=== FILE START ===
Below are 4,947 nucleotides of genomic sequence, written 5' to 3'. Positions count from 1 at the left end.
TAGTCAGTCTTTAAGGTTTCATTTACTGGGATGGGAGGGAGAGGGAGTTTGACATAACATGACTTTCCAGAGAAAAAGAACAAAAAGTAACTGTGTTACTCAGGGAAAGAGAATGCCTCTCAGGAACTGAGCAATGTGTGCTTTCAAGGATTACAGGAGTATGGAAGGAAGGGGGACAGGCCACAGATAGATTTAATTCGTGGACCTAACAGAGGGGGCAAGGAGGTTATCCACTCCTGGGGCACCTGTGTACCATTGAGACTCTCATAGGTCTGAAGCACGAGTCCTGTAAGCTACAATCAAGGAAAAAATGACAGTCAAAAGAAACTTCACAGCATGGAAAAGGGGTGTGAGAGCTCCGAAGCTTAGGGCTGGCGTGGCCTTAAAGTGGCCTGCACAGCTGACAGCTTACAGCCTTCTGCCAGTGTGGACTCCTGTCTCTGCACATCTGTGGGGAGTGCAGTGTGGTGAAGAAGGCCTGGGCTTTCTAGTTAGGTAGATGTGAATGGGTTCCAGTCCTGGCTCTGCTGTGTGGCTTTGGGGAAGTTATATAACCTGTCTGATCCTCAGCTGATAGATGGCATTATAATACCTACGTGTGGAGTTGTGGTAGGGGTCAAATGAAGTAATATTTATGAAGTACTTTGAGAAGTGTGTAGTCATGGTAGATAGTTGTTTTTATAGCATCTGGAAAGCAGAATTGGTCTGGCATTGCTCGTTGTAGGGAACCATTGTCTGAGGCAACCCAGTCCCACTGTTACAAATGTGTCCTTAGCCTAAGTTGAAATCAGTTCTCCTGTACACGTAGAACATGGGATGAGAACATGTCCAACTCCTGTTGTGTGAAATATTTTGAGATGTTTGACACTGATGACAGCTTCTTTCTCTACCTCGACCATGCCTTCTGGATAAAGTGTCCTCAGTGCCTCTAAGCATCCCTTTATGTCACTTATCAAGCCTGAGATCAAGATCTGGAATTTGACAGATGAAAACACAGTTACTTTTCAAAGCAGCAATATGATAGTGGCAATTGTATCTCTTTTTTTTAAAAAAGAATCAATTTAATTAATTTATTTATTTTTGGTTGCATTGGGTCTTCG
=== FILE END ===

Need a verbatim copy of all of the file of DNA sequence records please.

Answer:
Below are 4,947 nucleotides of genomic sequence, written 5' to 3'. Positions count from 1 at the left end.
TAGTCAGTCTTTAAGGTTTCATTTACTGGGATGGGAGGGAGAGGGAGTTTGACATAACATGACTTTCCAGAGAAAAAGAACAAAAAGTAACTGTGTTACTCAGGGAAAGAGAATGCCTCTCAGGAACTGAGCAATGTGTGCTTTCAAGGATTACAGGAGTATGGAAGGAAGGGGGACAGGCCACAGATAGATTTAATTCGTGGACCTAACAGAGGGGGCAAGGAGGTTATCCACTCCTGGGGCACCTGTGTACCATTGAGACTCTCATAGGTCTGAAGCACGAGTCCTGTAAGCTACAATCAAGGAAAAAATGACAGTCAAAAGAAACTTCACAGCATGGAAAAGGGGTGTGAGAGCTCCGAAGCTTAGGGCTGGCGTGGCCTTAAAGTGGCCTGCACAGCTGACAGCTTACAGCCTTCTGCCAGTGTGGACTCCTGTCTCTGCACATCTGTGGGGAGTGCAGTGTGGTGAAGAAGGCCTGGGCTTTCTAGTTAGGTAGATGTGAATGGGTTCCAGTCCTGGCTCTGCTGTGTGGCTTTGGGGAAGTTATATAACCTGTCTGATCCTCAGCTGATAGATGGCATTATAATACCTACGTGTGGAGTTGTGGTAGGGGTCAAATGAAGTAATATTTATGAAGTACTTTGAGAAGTGTGTAGTCATGGTAGATAGTTGTTTTTATAGCATCTGGAAAGCAGAATTGGTCTGGCATTGCTCGTTGTAGGGAACCATTGTCTGAGGCAACCCAGTCCCACTGTTACAAATGTGTCCTTAGCCTAAGTTGAAATCAGTTCTCCTGTACACGTAGAACATGGGATGAGAACATGTCCAACTCCTGTTGTGTGAAATATTTTGAGATGTTTGACACTGATGACAGCTTCTTTCTCTACCTCGACCATGCCTTCTGGATAAAGTGTCCTCAGTGCCTCTAAGCATCCCTTTATGTCACTTATCAAGCCTGAGATCAAGATCTGGAATTTGACAGATGAAAACACAGTTACTTTTCAAAGCAGCAATATGATAGTGGCAATTGTATCTCTTTTTTTTAAAAAAGAATCAATTTAATTAATTTATTTATTTTTGGTTGCATTGGGTCTTCG